The proof of the pudding
This phrase is shorthand for the proof of the pudding is in the eating and conveys the sense that to you have to experience something to really test it. It is a very old proverb, dating, according to the Oxford Dictionary of Quotations, to the 14th century, although no quotation or attribution is provided to support the claim. William Camden recorded the phrase, possibly in English print for the first time, in his 1605 edition of Remaines of a Greater Worke Concerning Britaine, “all the proof of a pudding is in the eating”.
We associate a pudding with a dessert which we would eat at the end of our meal – I will not enter the controversy as to whether cheese should be served before or after dessert – but at the time of that the proverb made its appearance a pudding would have been a savoury dish. The Oxford English Dictionary defined a mediaeval pudding as “the stomach or one of the entrails of a pig, sheep or other animal, stuffed with a mixture of minced meat, suet, oatmeal etc and boiled”. It must have been similar to a haggis.
Our friend Camden sheds some further light by recording the proverb, “if you eat a pudding at home, the dog may have the skin”, which suggests it may have been stuffed inside a skin, a bit like a sausage. I am tempted to think that Camden’s dog got hold of his manuscript which is why what are left with are Remaines, but that may be another story. With the ingredients that may have been in a pudding, testing it before you ate it would seem to be eminently sensible.
Puddings were also deployed to provide idiomatic assistance to our obsession with time. If someone arrived at pudding time, they had got there just in time for the meal to start. And the phrase began to be used figuratively, to give the sense of a timely arrival, as evidenced by this usage in John Heywood’s A dialogue conteinyng the number in effect of all the prourbes in the Englishe tongue of 1546, “this geare comth euen in puddyng tyme rightly”.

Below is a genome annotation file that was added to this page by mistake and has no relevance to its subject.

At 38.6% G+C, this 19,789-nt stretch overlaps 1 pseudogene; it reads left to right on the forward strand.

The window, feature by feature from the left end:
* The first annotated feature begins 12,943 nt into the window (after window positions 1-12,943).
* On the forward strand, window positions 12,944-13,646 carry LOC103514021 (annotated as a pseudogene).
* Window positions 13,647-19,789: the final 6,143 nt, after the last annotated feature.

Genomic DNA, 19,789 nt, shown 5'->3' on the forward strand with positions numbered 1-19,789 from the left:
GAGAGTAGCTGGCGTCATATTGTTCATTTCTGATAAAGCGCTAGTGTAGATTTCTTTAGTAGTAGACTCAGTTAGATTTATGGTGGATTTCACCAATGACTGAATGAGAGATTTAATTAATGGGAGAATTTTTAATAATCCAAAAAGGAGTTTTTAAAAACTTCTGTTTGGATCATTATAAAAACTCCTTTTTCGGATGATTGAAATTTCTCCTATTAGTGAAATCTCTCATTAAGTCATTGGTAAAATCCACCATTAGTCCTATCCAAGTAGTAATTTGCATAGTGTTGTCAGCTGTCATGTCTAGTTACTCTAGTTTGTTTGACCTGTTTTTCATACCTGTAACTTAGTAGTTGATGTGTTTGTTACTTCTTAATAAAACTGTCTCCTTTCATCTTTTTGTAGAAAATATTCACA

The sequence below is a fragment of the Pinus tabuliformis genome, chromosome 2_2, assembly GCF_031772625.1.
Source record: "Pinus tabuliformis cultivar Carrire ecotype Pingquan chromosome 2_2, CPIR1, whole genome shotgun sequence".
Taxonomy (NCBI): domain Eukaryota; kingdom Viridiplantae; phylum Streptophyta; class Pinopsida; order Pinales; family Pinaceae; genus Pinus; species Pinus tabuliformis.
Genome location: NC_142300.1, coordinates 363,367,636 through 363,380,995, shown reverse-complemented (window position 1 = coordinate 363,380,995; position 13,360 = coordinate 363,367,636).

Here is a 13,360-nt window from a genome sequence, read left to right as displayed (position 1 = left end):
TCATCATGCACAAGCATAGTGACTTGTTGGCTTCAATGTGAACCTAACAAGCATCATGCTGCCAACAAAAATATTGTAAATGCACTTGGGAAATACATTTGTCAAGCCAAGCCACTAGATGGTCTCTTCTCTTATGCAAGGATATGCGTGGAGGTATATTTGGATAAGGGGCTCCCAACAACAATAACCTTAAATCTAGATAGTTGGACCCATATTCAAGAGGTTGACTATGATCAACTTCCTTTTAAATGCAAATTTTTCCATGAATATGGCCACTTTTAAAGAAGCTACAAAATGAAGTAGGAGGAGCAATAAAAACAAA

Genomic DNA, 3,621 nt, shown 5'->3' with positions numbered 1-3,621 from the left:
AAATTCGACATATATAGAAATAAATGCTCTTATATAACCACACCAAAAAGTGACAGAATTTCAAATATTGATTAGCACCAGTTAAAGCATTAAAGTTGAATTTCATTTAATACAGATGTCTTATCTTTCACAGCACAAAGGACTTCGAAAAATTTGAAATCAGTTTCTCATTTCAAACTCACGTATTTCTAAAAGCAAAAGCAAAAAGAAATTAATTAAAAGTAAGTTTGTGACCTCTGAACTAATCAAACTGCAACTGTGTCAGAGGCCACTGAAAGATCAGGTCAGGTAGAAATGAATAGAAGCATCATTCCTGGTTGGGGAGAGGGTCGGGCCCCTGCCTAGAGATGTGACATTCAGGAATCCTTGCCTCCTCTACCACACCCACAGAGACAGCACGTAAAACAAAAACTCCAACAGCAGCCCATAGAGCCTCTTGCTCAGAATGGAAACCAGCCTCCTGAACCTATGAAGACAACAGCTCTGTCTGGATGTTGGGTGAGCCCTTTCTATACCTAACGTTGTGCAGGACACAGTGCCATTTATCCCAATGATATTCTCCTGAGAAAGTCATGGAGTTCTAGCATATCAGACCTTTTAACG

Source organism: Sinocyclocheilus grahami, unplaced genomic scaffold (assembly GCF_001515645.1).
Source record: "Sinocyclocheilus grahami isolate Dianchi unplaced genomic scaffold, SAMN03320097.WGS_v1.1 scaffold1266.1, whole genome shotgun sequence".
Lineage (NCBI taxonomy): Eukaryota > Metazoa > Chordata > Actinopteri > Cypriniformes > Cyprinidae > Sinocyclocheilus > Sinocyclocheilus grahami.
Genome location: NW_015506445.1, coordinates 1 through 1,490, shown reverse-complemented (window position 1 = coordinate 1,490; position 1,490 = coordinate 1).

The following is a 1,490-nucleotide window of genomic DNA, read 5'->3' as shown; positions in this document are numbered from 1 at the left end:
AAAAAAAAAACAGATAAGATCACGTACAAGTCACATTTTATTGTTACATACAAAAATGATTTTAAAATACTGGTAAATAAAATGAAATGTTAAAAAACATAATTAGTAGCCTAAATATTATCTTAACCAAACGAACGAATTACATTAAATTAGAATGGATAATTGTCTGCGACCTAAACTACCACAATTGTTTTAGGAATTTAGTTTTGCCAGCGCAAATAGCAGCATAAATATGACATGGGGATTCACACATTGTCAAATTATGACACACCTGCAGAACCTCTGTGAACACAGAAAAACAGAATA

For those more obsessive about time and punctuality, pudding time seemed a bit vague and during the 16th century the phrase in the nick of time made an appearance, an idiom we still use today. It conveys the sense that something happened at precisely the right moment. Nicks and notches were used on measuring sticks and the like to provide consistency and perhaps even precision to the measurement of volume. Pre-marked nicks were also used to adjust musical instrument and timepieces as Ben Jonson suggested in his play Pans Anniversary of around 1636, “there is annexed a clock-keeper, a grave person, as Time himself, who is to see that they all keep time to a nick”.
Of course, as pudding retreated down the order of the menu, in the nick of time was ready to step in at the eleventh hour. This may be an allusion to the parable in Matthew 20 of the labourers in the vineyard but is more likely to have been a reference to the Roman method of numbering the hours, twelve for daytime and twelve for night time. The eleventh would be just at the end of the day or night and so the phrase has been adopted to convey a sense of just in time.
Time for me to go, methinks.